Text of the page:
Lisa Raitt makes stop in Whitehorse in race to become Conservative leader

In the home stretch of the Conservative Party leadership race, candidate Lisa Raitt held a public meeting in Whitehorse on Monday.

Leadership contender pitches extended mineral exploration tax credit, investment in technology

Conservative leadership candidate Lisa Raitt was in the CBC Yukon studio Tuesday morning. (Sandi Coleman/CBC)

Lisa Raitt announced her northern platform during a quick stop in Whitehorse, Monday evening, as she heads into the final stretch of the race to become next leader of the Conservative Party. 

Party members will choose their new leader in just over a month, so the candidates are making their last pitches for support.  

Speaking with A New Day on Tuesday morning, the former federal minister of natural resources said she wants to give the mineral exploration tax credit a "longer life span."

It is a refundable corporate and personal income tax credit for certain exploration expenses, which must currently be claimed within 12 months of the taxation year. 

She also said companies should be able to deduct Aboriginal consultations as an expense.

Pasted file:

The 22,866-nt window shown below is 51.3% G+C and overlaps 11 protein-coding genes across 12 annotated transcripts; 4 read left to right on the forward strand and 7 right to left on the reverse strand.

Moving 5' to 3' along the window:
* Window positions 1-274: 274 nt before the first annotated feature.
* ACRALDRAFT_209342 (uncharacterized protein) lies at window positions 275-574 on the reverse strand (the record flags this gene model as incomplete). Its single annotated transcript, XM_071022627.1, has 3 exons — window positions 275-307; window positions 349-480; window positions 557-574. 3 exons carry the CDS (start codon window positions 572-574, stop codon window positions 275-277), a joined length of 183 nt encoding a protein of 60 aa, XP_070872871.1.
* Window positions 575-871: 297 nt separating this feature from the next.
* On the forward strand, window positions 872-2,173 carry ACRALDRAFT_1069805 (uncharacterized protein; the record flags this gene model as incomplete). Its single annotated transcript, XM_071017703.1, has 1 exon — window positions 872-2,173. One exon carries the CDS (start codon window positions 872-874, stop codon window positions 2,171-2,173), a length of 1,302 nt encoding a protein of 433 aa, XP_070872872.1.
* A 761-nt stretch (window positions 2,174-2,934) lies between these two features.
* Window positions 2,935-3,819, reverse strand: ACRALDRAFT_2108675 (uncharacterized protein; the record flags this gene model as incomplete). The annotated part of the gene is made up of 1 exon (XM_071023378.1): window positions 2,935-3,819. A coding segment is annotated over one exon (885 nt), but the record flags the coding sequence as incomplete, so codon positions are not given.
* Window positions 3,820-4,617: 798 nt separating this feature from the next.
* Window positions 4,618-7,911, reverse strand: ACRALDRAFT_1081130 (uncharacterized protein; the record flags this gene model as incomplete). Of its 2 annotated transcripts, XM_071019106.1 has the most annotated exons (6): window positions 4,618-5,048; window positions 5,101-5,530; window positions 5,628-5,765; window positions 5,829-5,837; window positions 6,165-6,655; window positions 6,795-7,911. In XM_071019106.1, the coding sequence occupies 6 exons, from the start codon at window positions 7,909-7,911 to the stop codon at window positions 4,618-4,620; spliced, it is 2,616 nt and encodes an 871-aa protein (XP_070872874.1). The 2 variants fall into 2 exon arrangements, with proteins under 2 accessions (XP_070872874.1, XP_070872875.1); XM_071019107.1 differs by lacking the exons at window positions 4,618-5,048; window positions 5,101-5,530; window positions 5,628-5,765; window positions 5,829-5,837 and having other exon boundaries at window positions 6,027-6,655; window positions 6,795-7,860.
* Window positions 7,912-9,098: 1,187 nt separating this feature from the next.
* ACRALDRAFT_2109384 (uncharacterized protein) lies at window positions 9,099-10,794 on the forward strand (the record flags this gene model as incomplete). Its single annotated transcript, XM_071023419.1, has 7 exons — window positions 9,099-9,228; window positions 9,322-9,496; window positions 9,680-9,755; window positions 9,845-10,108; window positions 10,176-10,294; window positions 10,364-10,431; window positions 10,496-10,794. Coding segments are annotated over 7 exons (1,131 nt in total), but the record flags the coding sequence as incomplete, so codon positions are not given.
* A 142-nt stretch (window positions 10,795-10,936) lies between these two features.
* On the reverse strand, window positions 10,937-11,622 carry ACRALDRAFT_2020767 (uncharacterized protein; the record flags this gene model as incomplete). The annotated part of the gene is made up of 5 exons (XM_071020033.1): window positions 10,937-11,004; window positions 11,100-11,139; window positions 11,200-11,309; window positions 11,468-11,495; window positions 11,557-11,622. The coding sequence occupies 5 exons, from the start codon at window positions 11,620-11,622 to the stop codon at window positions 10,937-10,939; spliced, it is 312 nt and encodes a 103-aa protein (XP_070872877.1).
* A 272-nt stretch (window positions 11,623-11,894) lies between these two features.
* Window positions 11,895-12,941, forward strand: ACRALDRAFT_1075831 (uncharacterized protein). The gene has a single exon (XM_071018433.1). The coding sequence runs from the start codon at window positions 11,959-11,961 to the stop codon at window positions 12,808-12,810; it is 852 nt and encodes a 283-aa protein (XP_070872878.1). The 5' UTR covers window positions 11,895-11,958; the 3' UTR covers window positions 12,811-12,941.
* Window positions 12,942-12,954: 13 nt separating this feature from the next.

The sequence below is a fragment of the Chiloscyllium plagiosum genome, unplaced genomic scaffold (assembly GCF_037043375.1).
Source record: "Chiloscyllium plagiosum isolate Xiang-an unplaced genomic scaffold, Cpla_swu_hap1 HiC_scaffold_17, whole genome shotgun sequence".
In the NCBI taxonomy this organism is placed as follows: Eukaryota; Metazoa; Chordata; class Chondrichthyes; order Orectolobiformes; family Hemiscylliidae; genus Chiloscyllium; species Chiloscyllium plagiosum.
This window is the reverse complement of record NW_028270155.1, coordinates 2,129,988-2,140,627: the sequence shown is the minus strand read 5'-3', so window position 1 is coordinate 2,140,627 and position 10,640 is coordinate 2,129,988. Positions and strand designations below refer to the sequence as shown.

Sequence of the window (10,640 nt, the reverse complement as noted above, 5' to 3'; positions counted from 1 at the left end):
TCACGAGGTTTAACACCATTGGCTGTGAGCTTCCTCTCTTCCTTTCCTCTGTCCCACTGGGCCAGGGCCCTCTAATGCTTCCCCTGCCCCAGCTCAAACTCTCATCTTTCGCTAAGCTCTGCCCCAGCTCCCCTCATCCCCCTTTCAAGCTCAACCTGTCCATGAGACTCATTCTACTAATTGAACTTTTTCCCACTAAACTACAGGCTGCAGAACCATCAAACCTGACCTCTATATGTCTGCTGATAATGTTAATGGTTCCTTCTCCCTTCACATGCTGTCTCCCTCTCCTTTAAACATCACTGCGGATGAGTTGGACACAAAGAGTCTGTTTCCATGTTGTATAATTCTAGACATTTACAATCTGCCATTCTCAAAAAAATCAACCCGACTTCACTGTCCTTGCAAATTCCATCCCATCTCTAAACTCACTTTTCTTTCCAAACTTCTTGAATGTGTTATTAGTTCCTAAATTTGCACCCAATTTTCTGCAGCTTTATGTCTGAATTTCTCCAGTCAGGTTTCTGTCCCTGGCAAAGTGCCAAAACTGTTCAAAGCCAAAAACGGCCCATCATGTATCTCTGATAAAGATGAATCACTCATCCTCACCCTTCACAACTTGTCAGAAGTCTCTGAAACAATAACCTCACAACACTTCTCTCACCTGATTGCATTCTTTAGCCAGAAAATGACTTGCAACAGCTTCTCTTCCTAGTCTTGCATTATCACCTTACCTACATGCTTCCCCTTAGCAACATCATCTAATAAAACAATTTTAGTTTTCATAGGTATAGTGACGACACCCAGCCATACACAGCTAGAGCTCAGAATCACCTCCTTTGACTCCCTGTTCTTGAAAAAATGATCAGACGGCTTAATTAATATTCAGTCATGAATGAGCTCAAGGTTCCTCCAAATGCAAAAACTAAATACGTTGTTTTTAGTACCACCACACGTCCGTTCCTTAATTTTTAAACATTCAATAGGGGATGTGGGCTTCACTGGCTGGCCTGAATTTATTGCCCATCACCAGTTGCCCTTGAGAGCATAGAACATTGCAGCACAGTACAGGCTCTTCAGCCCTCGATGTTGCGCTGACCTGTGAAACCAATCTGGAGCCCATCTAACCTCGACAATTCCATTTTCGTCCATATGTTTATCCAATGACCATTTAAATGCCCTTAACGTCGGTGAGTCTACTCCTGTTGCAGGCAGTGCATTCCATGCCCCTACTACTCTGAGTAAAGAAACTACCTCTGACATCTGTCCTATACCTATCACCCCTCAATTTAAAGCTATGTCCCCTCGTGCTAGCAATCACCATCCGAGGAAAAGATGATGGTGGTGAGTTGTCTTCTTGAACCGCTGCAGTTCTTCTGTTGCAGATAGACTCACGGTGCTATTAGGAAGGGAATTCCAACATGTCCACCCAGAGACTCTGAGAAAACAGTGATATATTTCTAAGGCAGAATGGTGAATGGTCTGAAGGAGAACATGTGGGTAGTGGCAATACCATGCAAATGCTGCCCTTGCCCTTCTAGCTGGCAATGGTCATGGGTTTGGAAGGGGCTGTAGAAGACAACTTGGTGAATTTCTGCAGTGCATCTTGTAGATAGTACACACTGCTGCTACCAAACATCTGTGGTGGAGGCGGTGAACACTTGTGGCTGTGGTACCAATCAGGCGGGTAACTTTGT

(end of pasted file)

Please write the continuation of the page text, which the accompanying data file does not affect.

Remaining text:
"That gives them an incentive to start earlier," she said. 

Asked about food security, Raitt said growing locally in greenhouses is important.

"Technology and innovation are going to be big parts of that."

Former Yukon premier, Darrell Pasloski, has endorsed Raitt as Conservative leader, while Yukon Party MLAs Scott Kent, Wade Istchenko and Stacey Hassard have endorsed Erin O'Toole, who has also released a northern platform.

The only other candidate to visit Whitehorse was Maxime Bernier, in February, where he notably suggested changing or abolishing the Indian Act. He is endorsed by former Yukon MP Ryan Leef.

With files from A New Day


To encourage thoughtful and respectful conversations, first and last names will appear with each submission to CBC/Radio-Canada's online communities (except in children and youth-oriented communities). Pseudonyms will no longer be permitted.

By submitting a comment, you accept that CBC has the right to reproduce and publish that comment in whole or in part, in any manner CBC chooses. Please note that CBC does not endorse the opinions expressed in comments. Comments on this story are moderated according to our Submission Guidelines. Comments are welcome while open. We reserve the right to close comments at any time.